Software as a service has come tosolar
Next year, Sungevity will let other solar installers use its project estimator for a fee, said president Danny Kennedy. The company has created a system that takes satellite data and a person's average utility bill to come up with an estimate for a solar system. The software takes into account a variety of factors including the pitch of the roof and azimuth, or relation to the sun, of the home.
In all, the software can cut the cost of a solar install by 5 percent to 10 percent or more because installers don't have to clamber up on people's homes to perform an estimate. It takes the company only a few hours to concoct an estimate that includes how long it will take to pay for itself.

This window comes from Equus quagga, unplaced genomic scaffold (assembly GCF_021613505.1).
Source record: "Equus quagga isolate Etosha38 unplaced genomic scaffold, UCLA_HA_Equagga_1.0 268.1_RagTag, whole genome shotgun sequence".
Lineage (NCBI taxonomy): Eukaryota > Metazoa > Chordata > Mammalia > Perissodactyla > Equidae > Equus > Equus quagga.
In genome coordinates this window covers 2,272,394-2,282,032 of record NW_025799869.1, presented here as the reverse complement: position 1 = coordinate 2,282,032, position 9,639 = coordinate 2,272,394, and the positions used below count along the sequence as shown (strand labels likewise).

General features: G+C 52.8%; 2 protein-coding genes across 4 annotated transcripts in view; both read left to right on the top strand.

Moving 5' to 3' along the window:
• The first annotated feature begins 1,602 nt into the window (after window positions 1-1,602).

Sungevity will license its system to installers outside of California. It will initially target seven other states and also look to expand overseas. RoofRay has a similar online solar estimator. Kennedy added that Sungevity, which started installing solar systems this year in the state, is already facing a backlog. (Kennedy made the announcement at the End-to-End Electricity conference in New York sponsored by Greentech Media.)
Cutting the cost of solar installs has gained more focus in the past two years. Although companies and researchers have poured millions into increasing the efficiency of solar cells, comparatively little has been sunk into the construction project that is an install. Installation, however, comes to around one-half to one-third of the total cost of system.
Among other tricks to reduce installation costs include: integrating the module with the frame at the factory, standardized components, building integrated photovoltaics and using software to organize installations to cut down on the number of installers needed.